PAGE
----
#8 - JRL 7059
Russia PM demands parliament pass power reform laws
By Darya Korsunskaya
MOSCOW, Feb 12 (Reuters) - Russian Prime Minister Mikhail Kasyanov demanded on Wednesday that parliament approve a radical reform of the electricity industry, saying delays would bring the country's power suppliers to ruin.
"Any further foot-dragging on the reform is fraught with big risks and will worsen the quality of life of our people," Kasyanov told the State Duma lower house during a hearing on housing and public utility reform.
The Duma is due on Friday to return to the power reform in a crucial second reading of laws that underpin restructuring measures at state power giant Unified Energy System and spell out the country's future free power market.
Lawmakers are nervous about the reform, especially the potential for price spikes on a liberalised market. Parliamentary elections are due in December and Russians are furious at rising charges and the appalling state of the country's utilities.
The Duma has repeatedly delayed the second reading amid pre-election political horse trading and accusations of influence peddling. President Vladimir Putin eventually said he wanted the reform passed and made Kasyanov responsible for it.
"We are ready to bear the responsibility and are asking the Duma to approve the amended laws," Kasyanov said.
UES stock, recently enveloped in a cloud of uncertainty over when the reform would go ahead, rose 3.89 percent to $0.1283, its second day of strong gains.
HARD LESSON FROM HEAT CUTS
The underfunded, poorly run state public utilities which deliver heat and sometimes power produced by UES have had to cut energy supplies several winters running, leaving thousands of Russians without heating in their homes.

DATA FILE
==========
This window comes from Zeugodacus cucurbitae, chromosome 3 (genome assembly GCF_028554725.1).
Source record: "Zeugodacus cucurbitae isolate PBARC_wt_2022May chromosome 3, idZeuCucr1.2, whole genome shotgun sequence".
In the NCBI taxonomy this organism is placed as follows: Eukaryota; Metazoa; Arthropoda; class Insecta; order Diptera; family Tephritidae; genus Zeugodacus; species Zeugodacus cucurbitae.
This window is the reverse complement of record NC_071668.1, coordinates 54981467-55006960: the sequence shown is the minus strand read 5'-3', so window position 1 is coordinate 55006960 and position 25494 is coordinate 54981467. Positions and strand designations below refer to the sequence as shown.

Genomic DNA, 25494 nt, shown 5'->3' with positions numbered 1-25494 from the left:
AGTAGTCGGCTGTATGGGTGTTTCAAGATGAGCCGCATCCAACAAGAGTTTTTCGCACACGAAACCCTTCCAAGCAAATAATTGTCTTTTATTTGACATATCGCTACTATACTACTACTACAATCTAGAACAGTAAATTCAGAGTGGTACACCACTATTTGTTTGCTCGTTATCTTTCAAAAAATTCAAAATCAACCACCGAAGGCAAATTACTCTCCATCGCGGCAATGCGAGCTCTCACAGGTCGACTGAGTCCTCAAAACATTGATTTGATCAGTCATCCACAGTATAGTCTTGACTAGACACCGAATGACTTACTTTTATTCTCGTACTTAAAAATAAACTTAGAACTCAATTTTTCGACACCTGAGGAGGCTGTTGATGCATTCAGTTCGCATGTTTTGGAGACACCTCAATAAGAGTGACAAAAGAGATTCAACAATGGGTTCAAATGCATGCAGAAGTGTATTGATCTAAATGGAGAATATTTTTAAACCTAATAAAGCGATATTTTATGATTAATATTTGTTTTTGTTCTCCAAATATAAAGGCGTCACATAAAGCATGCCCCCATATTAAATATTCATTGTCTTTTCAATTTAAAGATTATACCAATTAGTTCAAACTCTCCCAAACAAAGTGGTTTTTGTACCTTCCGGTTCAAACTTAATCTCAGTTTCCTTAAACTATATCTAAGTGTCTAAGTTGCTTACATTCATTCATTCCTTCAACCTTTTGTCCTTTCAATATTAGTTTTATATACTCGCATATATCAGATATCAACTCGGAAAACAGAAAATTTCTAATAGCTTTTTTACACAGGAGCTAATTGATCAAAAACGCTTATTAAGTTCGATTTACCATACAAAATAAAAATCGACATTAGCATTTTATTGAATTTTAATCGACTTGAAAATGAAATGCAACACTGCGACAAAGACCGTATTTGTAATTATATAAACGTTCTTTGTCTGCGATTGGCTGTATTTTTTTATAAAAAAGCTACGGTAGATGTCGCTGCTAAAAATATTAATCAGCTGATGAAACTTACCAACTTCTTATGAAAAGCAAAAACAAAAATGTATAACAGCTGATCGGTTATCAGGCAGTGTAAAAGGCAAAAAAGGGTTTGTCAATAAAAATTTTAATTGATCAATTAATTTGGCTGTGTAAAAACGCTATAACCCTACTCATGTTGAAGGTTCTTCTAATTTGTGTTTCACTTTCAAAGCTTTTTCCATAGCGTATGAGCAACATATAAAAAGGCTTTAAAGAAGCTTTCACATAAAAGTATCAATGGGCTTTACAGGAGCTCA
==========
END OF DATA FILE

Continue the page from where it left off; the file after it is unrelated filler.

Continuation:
Putin recently said the system was "in ruins."
"Reform measures for the power industry, unlike housing and public utilities, may not seem urgent, but that is deceptive," Kasyanov told parliament.
"We should learn the lesson of housing and public utilities and avoid the old Russian saying 'a fellow doesn't cross himself until the thunder rolls'. If we don't start acting now, thunder will be rolling in five years," he added.
Late on Tuesday, the government's top official on economic reform, Economic Development and Trade Minister German Gref, said the power laws had high chances of passing.
They have been amended to include consumer protection measures such as a cap on the amount of power to be sold on the free market for the first three years after liberalisation.
"At the moment there is a high degree of consensus and there is hope that they will be approved on the 14th," Gref said after a series of meetings in parliament. "They (the amendments) significantly improved the laws, and lowered the risks."
But key centrist legislative groups kept up the suspense. Russia's Regions said only about a quarter of its 47 members would vote for the bills, and Fatherland All-Russia said an unspecified majority of its 50 members favoured them.
Russia's Regions and Fatherland-All Russia are members of a pro-Kremlin coalition that controls about 250 votes, over half the lower house. Perennial reform opponents, the liberal Yabloko faction and the Communists, will vote against.